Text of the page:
Opinion, Teaching

Lunch and Learn

Professional conversations over soup

Last Friday I brought soup to school, set up my crockpot in a small office off a colleague’s classroom, made sure that the ladle, napkins, a fresh baguette, and a bright Provencal table cloth were within easy reach, then hurried off to my classroom to teach. Three classes later the bell rang for lunch and I joined my students in an exodus into the hall. I jumped over a tangle of legs from grade 9s who always congregate in the narrowest part of the hallway to dine on sandwiches and leftovers. I zigzagged around a colleague having a stern talk with a student who I assumed had just been caught throwing a basketball in the cafeteria. Then, just as the East wing came into view my principal appeared out of nowhere with a solution he’d thought of to a timetabling nightmare we’ve been wrestling; I kept walking, nodding at him in relief at his ideas. But I had things to do. I had to set up the table cloth, put out the bowls, and arrange my colleague’s classroom into an oasis of calm and conversation. It was time for our third Lunch and Learn.


Photo by: mharvey75 http://www.flickr.com/photos/mharvey75/374461497/

Last month I felt despairing about my work climate. BC teachers are in the midst of an ugly job action situation. The conversation in the staffroom often tends toward depressing and stressful themes around withdrawing extra-curricular activities, the public’s perception, radio talk show callers, and our rights as workers.  I was relaying the effects of this mood to Lynne Tomlinson and she asked what I wanted to do about it. The solution? Create a place for conversation about the one thing that gets every teacher I know excited and engaged: learning.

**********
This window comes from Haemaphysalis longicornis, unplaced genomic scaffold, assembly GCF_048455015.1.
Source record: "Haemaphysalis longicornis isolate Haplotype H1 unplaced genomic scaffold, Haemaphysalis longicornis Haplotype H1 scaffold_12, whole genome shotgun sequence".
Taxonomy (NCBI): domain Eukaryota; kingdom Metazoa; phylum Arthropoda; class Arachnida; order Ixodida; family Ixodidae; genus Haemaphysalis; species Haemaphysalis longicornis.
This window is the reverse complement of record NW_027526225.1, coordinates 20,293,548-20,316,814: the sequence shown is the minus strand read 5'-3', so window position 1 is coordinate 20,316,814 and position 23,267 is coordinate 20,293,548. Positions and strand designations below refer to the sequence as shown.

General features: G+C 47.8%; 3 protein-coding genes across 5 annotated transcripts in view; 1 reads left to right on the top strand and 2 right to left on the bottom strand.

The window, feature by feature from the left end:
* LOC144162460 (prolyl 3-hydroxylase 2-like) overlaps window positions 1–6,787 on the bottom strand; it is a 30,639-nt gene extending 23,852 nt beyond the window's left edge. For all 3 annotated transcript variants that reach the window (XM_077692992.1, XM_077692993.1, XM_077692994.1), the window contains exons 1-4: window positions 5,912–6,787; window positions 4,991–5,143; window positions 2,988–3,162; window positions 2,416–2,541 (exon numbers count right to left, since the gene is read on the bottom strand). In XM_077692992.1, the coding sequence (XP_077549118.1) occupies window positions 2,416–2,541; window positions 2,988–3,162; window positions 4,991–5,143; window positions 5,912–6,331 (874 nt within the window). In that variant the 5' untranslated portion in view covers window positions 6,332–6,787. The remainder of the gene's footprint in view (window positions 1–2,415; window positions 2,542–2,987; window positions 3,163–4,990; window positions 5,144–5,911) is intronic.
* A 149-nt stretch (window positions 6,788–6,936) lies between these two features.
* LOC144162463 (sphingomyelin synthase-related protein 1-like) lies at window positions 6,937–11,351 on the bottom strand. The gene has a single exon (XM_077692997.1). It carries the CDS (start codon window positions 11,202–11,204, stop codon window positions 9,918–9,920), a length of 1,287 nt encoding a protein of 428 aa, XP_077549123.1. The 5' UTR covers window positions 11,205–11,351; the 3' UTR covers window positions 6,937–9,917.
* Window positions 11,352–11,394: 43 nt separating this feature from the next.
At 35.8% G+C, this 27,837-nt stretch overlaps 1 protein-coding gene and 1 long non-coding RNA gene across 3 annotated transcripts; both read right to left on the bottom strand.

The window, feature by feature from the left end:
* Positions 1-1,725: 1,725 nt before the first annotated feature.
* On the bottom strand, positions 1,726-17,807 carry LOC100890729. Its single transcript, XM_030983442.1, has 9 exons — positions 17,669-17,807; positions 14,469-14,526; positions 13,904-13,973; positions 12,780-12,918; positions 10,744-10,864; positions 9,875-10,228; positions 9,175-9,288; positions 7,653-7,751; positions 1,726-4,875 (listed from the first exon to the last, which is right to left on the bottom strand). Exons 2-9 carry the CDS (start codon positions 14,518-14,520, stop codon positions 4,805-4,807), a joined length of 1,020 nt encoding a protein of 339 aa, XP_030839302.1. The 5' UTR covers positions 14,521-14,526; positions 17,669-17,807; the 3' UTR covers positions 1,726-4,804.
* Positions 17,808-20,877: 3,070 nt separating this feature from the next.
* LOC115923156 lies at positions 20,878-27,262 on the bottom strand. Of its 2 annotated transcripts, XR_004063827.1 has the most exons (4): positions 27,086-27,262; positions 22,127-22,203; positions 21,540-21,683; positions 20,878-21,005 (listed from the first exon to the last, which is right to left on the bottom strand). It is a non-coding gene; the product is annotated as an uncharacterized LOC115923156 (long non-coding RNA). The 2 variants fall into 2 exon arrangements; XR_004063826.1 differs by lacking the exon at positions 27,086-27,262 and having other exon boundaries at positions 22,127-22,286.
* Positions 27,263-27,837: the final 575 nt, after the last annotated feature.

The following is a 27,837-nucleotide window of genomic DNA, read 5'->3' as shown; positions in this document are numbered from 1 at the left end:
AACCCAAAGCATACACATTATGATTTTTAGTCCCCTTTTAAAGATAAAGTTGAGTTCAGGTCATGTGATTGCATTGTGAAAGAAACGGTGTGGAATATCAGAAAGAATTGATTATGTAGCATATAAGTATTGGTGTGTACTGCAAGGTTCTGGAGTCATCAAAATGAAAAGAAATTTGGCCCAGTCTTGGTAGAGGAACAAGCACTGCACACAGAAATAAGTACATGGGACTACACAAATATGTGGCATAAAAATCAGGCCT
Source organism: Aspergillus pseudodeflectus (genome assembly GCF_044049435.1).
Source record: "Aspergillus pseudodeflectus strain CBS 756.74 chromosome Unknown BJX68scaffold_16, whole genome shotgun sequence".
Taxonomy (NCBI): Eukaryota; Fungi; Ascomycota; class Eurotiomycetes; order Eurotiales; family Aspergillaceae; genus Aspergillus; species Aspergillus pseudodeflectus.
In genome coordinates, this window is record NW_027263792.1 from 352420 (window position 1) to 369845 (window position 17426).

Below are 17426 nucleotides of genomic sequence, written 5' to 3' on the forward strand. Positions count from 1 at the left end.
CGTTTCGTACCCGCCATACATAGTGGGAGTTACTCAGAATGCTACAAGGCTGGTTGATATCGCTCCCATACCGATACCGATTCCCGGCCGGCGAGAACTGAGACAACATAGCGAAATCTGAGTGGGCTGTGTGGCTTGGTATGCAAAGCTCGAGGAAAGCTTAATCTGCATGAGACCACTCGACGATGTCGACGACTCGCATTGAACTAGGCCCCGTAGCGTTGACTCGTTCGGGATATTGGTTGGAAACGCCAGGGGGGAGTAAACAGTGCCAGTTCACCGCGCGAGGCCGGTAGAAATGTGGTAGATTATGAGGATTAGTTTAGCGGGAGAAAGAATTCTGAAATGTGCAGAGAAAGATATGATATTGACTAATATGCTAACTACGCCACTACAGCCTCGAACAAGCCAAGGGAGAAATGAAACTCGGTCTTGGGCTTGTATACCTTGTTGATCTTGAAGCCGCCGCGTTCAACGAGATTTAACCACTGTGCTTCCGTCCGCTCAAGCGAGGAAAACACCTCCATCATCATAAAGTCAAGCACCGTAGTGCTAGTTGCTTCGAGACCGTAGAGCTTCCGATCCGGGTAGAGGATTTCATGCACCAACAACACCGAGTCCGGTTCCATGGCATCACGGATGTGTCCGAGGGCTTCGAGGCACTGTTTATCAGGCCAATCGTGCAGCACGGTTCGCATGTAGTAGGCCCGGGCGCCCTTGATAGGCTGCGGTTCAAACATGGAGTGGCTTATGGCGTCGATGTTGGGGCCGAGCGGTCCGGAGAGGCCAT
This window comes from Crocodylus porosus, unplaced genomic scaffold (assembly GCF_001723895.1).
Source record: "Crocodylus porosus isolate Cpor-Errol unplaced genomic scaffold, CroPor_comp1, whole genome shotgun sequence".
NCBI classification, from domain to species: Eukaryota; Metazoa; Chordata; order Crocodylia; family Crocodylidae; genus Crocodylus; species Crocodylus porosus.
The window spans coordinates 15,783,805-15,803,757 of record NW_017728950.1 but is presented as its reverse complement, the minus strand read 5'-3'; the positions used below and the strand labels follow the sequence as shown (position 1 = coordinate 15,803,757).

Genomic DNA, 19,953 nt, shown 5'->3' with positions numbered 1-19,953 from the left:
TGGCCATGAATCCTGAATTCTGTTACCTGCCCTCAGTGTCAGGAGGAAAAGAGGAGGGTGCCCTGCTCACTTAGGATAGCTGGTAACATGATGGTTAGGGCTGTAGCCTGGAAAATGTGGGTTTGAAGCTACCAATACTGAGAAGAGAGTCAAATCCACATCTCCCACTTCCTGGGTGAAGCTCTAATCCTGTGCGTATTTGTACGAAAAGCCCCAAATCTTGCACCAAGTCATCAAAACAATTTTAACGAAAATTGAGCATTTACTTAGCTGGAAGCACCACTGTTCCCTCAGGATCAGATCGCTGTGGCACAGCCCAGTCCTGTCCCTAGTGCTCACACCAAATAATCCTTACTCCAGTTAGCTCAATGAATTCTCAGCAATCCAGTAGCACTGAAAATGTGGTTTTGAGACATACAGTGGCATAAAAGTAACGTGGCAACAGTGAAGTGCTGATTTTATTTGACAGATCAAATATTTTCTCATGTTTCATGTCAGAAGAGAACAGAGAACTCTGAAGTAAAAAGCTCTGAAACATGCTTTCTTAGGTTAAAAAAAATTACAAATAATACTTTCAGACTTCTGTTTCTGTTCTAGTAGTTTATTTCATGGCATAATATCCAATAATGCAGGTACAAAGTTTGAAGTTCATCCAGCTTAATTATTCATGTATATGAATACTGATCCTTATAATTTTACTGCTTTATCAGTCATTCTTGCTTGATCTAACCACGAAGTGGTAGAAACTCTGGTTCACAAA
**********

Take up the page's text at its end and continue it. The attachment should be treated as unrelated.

The next day I invited my colleagues to join me over soup at lunch hour to discuss just that and I asked them to RSVP with the word YES if they wanted to come. I felt nervous: would they all smirk at my eagerness? But then the most amazing thing happened; there is something profound about seeing the word YES as the subject line to about a dozen emails in an inbox.

I felt relieved and heartened. So far there have been 3 Lunch and Learns. I started the first one with no agenda, an open mic sort of approach. As a group we decided that we’d like to ground our future conversations with an article or some research. So far the articles and discussion have leaned toward the importance of self-regulation and caring for motivation, engagement, and learning. For this week’s conversation the group wants me to bring in something around the idea of building resilience in our learners.

Last Friday’s Lunch and Learn ended with some laughter and a sense of renewal. I looked around me as we re-arranged the chairs and tables and folded the table cloth; I was struck with a sense of hope and anticipation for what is next. 

Meet the Expert(s)

Brooke Moore

Brooke Moore works alongside schools as the Delta School District's District Principal of Inquiry and Innovation in BC.

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